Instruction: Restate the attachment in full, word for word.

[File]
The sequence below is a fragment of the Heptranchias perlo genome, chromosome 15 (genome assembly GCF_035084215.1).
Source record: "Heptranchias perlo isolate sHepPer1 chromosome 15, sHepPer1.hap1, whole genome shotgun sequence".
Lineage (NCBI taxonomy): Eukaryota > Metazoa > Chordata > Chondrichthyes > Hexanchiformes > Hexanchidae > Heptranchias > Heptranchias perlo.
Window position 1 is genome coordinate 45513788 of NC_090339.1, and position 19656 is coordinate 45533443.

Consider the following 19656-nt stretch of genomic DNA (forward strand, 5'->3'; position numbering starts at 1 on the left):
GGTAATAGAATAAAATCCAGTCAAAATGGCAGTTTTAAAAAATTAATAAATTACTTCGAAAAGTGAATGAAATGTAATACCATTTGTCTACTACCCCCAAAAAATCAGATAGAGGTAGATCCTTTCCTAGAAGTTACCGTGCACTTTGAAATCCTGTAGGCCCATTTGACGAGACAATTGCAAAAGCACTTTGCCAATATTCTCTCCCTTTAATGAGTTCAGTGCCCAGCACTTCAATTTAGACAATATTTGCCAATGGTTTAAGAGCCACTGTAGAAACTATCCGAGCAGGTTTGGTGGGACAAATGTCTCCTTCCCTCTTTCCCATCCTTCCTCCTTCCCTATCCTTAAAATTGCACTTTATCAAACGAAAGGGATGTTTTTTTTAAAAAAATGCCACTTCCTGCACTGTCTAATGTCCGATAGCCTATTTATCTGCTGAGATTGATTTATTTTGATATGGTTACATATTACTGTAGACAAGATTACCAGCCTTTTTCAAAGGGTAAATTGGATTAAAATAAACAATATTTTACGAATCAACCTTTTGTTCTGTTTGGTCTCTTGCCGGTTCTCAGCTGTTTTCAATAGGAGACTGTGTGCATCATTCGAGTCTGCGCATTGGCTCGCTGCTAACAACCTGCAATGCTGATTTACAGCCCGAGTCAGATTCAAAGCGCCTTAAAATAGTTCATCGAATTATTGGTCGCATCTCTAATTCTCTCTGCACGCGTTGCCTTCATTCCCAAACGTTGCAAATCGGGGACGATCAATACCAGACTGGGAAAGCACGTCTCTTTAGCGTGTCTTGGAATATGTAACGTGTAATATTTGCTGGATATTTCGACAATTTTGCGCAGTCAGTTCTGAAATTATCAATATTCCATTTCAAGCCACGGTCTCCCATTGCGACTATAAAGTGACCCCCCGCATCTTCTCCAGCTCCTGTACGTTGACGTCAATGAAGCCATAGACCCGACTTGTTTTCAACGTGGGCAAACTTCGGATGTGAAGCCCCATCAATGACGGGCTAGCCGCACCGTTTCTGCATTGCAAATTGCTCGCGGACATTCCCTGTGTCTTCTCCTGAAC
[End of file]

The sequence below is a fragment of the Heptranchias perlo genome, chromosome 15 (genome assembly GCF_035084215.1).
Source record: "Heptranchias perlo isolate sHepPer1 chromosome 15, sHepPer1.hap1, whole genome shotgun sequence".
Lineage (NCBI taxonomy): Eukaryota > Metazoa > Chordata > Chondrichthyes > Hexanchiformes > Hexanchidae > Heptranchias > Heptranchias perlo.
Window position 1 is genome coordinate 45513788 of NC_090339.1, and position 19656 is coordinate 45533443.

Consider the following 19656-nt stretch of genomic DNA (forward strand, 5'->3'; position numbering starts at 1 on the left):
GGTAATAGAATAAAATCCAGTCAAAATGGCAGTTTTAAAAAATTAATAAATTACTTCGAAAAGTGAATGAAATGTAATACCATTTGTCTACTACCCCCAAAAAATCAGATAGAGGTAGATCCTTTCCTAGAAGTTACCGTGCACTTTGAAATCCTGTAGGCCCATTTGACGAGACAATTGCAAAAGCACTTTGCCAATATTCTCTCCCTTTAATGAGTTCAGTGCCCAGCACTTCAATTTAGACAATATTTGCCAATGGTTTAAGAGCCACTGTAGAAACTATCCGAGCAGGTTTGGTGGGACAAATGTCTCCTTCCCTCTTTCCCATCCTTCCTCCTTCCCTATCCTTAAAATTGCACTTTATCAAACGAAAGGGATGTTTTTTTTAAAAAAATGCCACTTCCTGCACTGTCTAATGTCCGATAGCCTATTTATCTGCTGAGATTGATTTATTTTGATATGGTTACATATTACTGTAGACAAGATTACCAGCCTTTTTCAAAGGGTAAATTGGATTAAAATAAACAATATTTTACGAATCAACCTTTTGTTCTGTTTGGTCTCTTGCCGGTTCTCAGCTGTTTTCAATAGGAGACTGTGTGCATCATTCGAGTCTGCGCATTGGCTCGCTGCTAACAACCTGCAATGCTGATTTACAGCCCGAGTCAGATTCAAAGCGCCTTAAAATAGTTCATCGAATTATTGGTCGCATCTCTAATTCTCTCTGCACGCGTTGCCTTCATTCCCAAACGTTGCAAATCGGGGACGATCAATACCAGACTGGGAAAGCACGTCTCTTTAGCGTGTCTTGGAATATGTAACGTGTAATATTTGCTGGATATTTCGACAATTTTGCGCAGTCAGTTCTGAAATTATCAATATTCCATTTCAAGCCACGGTCTCCCATTGCGACTATAAAGTGACCCCCCGCATCTTCTCCAGCTCCTGTACGTTGACGTCAATGAAGCCATAGACCCGACTTGTTTTCAACGTGGGCAAACTTCGGATGTGAAGCCCCATCAATGACGGGCTAGCCGCACCGTTTCTGCATTGCAAATTGCTCGCGGACATTCCCTGTGTCTTCTCCTGAAC